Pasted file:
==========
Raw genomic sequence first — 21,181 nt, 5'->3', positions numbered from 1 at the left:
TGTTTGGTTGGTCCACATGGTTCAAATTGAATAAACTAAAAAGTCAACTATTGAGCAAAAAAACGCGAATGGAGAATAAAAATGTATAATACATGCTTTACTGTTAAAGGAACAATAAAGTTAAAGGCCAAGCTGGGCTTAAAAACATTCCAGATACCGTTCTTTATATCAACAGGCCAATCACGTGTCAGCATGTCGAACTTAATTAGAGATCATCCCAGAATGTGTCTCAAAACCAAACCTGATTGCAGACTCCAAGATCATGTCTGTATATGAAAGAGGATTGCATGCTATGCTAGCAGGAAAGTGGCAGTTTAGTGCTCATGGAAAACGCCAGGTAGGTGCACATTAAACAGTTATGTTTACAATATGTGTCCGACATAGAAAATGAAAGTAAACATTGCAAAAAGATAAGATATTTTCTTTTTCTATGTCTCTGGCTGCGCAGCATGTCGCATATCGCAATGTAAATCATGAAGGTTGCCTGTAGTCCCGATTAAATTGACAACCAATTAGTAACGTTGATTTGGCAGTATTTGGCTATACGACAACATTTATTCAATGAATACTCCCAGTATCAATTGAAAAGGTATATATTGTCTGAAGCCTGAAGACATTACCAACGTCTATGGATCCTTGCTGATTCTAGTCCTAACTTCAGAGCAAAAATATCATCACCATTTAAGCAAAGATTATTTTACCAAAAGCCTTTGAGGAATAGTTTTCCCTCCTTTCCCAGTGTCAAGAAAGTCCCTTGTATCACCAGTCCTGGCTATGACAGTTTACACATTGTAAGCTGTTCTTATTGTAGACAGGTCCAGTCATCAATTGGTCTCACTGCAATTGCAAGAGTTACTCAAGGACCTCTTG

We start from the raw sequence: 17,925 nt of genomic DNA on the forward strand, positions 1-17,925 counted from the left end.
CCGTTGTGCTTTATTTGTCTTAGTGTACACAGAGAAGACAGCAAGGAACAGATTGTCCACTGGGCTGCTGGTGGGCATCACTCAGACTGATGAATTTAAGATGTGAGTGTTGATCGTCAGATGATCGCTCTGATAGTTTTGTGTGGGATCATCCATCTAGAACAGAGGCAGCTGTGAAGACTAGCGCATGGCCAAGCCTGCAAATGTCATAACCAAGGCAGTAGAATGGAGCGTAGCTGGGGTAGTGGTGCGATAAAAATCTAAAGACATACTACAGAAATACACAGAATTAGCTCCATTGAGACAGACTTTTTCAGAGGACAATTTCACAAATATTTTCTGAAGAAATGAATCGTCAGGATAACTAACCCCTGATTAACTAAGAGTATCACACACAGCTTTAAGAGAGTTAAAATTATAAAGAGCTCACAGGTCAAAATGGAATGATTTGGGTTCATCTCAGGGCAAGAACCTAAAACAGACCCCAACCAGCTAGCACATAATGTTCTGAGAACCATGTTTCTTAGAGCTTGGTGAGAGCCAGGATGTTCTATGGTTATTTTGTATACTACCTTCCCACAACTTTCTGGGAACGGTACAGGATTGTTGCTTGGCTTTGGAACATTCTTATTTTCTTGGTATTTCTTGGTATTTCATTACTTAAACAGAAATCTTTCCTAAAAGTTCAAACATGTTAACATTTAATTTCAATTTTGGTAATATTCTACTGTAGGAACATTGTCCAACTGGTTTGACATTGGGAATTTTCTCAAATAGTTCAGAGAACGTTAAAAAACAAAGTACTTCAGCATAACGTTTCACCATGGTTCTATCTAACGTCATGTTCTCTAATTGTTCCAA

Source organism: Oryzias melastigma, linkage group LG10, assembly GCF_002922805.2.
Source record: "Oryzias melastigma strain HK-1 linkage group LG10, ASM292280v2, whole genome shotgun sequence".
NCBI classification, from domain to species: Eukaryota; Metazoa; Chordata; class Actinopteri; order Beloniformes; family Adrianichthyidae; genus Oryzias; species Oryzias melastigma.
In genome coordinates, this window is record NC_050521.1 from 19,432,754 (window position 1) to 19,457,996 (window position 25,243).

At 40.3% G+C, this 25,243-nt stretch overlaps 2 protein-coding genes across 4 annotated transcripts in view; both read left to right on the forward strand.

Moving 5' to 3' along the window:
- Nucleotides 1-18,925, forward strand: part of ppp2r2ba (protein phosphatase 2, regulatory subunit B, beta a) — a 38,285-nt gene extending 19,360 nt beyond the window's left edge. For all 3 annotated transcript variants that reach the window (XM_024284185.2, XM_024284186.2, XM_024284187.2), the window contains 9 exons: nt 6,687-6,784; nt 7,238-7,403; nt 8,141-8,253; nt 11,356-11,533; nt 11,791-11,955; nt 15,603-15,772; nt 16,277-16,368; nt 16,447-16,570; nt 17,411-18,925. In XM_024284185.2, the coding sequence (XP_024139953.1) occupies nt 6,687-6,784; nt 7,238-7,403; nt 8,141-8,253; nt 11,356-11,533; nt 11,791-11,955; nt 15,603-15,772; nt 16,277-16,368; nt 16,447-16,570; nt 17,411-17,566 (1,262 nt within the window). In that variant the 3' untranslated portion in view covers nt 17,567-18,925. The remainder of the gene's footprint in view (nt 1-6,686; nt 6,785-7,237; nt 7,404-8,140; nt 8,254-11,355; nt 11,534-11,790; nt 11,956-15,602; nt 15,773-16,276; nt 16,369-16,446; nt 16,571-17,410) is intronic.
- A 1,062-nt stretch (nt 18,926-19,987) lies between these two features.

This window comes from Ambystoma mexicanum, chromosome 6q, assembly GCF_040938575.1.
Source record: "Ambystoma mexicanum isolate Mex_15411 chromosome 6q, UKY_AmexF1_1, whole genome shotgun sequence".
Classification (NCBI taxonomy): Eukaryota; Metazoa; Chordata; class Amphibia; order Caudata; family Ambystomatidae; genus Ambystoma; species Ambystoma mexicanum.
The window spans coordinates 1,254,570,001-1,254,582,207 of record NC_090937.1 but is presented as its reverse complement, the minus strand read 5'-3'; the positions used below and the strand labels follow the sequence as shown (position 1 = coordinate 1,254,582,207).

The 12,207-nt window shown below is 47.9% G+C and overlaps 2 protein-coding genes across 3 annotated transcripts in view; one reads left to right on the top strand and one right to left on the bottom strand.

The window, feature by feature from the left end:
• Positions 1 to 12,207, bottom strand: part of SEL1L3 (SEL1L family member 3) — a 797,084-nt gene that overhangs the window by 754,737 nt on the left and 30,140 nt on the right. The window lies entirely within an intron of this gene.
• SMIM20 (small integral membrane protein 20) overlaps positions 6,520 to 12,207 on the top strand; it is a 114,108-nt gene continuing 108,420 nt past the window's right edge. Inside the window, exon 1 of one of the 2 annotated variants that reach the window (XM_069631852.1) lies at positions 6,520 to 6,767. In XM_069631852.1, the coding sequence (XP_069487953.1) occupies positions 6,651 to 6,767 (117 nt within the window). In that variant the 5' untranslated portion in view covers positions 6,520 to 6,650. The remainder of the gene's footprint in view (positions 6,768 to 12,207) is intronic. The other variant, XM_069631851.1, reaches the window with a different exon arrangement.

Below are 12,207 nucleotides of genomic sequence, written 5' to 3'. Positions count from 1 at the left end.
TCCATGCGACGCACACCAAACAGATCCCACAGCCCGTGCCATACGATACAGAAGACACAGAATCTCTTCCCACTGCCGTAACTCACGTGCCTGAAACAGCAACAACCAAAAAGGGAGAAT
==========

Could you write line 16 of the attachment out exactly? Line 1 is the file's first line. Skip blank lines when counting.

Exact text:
The window spans coordinates 1,254,570,001-1,254,582,207 of record NC_090937.1 but is presented as its reverse complement, the minus strand read 5'-3'; the positions used below and the strand labels follow the sequence as shown (position 1 = coordinate 1,254,582,207).